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NZ ombudsman says BI legal challenge unlikely

The New Zealand Insurance & Financial Services Ombudsman has received around 230 complaints and inquiries related to COVID-19, including regarding business interruption (BI) but says legal action related to the cover is unlikely.

“In most cases, the BI cover will not respond, because there is no material damage and that was the message we gave to consumers,” Ombudsman Karen Stevens told

COVID-19 became a publicly notifiable under the Health Act on January 30, triggering standard business interruption exclusions for infectious diseases.

“Because of this clear exclusion, it would be very unlikely that there could be a legal challenge,” she said. “Of course, it will always depend on the policy wording.”

A partner at law firm Chapman Tripp, John Knight, says while many New Zealand policies have a disease exclusion, there are some are policies worth looking at in light of a UK High Court test case decision, which found in some cases cover did apply.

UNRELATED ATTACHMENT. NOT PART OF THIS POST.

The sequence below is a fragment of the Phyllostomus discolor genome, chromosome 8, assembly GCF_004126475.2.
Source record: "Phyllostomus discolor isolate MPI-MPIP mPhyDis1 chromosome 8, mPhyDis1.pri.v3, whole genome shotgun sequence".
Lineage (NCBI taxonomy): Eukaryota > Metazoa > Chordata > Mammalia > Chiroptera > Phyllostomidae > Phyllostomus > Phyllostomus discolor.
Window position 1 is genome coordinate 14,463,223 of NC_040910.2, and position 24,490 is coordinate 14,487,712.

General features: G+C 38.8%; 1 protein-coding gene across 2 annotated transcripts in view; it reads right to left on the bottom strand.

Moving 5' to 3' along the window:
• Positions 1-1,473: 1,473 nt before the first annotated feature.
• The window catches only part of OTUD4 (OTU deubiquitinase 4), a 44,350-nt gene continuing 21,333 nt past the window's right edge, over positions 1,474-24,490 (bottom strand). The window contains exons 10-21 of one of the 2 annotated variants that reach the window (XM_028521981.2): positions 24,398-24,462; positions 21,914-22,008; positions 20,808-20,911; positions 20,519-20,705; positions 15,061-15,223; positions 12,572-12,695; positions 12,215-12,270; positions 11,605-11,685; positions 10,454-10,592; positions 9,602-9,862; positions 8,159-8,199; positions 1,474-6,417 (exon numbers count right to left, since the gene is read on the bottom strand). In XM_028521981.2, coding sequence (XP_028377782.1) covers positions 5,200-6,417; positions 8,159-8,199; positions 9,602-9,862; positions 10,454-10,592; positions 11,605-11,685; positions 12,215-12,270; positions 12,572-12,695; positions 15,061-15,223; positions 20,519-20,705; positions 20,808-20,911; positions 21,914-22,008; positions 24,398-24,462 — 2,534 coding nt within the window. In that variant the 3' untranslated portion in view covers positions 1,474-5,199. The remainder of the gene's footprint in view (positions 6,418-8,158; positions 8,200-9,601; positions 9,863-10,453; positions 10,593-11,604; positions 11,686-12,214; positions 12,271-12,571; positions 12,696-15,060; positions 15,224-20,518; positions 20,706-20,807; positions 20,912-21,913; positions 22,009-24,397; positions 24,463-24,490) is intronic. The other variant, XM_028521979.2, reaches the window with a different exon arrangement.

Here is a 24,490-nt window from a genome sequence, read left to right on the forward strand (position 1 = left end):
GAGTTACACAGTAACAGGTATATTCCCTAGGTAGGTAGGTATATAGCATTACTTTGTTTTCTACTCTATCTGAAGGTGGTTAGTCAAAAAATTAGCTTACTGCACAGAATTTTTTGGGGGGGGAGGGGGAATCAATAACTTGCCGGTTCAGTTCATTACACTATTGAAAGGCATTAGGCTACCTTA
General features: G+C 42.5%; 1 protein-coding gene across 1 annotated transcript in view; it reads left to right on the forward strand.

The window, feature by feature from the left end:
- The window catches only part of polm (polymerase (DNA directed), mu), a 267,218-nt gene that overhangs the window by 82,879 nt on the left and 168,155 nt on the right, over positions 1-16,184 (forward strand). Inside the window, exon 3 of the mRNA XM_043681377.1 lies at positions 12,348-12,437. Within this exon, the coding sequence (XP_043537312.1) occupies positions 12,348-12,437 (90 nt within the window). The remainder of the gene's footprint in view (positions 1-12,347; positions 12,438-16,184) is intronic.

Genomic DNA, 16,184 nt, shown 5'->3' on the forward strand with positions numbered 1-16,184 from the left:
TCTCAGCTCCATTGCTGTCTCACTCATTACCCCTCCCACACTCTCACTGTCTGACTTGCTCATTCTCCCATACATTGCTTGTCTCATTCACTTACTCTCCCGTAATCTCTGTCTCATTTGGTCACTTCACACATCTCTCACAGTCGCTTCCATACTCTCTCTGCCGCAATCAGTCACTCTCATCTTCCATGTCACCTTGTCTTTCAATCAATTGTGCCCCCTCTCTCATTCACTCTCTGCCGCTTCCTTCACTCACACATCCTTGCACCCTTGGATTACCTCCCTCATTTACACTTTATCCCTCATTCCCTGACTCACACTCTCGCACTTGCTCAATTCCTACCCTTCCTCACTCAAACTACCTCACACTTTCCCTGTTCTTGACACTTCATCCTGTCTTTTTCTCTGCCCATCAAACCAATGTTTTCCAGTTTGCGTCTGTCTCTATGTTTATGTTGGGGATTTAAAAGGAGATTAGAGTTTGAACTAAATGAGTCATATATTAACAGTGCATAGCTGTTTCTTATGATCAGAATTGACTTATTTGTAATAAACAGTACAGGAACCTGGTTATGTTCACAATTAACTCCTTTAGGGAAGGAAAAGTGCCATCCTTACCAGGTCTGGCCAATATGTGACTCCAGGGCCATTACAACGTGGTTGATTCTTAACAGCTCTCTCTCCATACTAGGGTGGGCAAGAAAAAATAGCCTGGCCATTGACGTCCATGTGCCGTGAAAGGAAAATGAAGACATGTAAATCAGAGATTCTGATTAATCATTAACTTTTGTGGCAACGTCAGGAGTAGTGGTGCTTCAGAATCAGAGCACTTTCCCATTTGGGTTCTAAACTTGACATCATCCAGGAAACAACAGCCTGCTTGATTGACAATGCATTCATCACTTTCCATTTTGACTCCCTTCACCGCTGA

Some corporates without disease exclusions are examining their extensions related to prevention of access and action of public authorities, with such responses causing losses more than the disease itself, he told

“The impression I have is that insurers have generally said that there is no cover under these extensions, and some insureds are now looking at that declinature harder in light of the English test case,” he said. “It is too soon to predict whether any of these investigations will result in legal action.”

Insurance Council of New Zealand (ICNZ) CEO Tim Grafton says there has been no interest expressed by members for any issues to be resolved through a test case given the clear exclusions in the vast majority of policies.

“There would be very few instances where a finding similar to the UK High Court ruling would be applicable,” he said.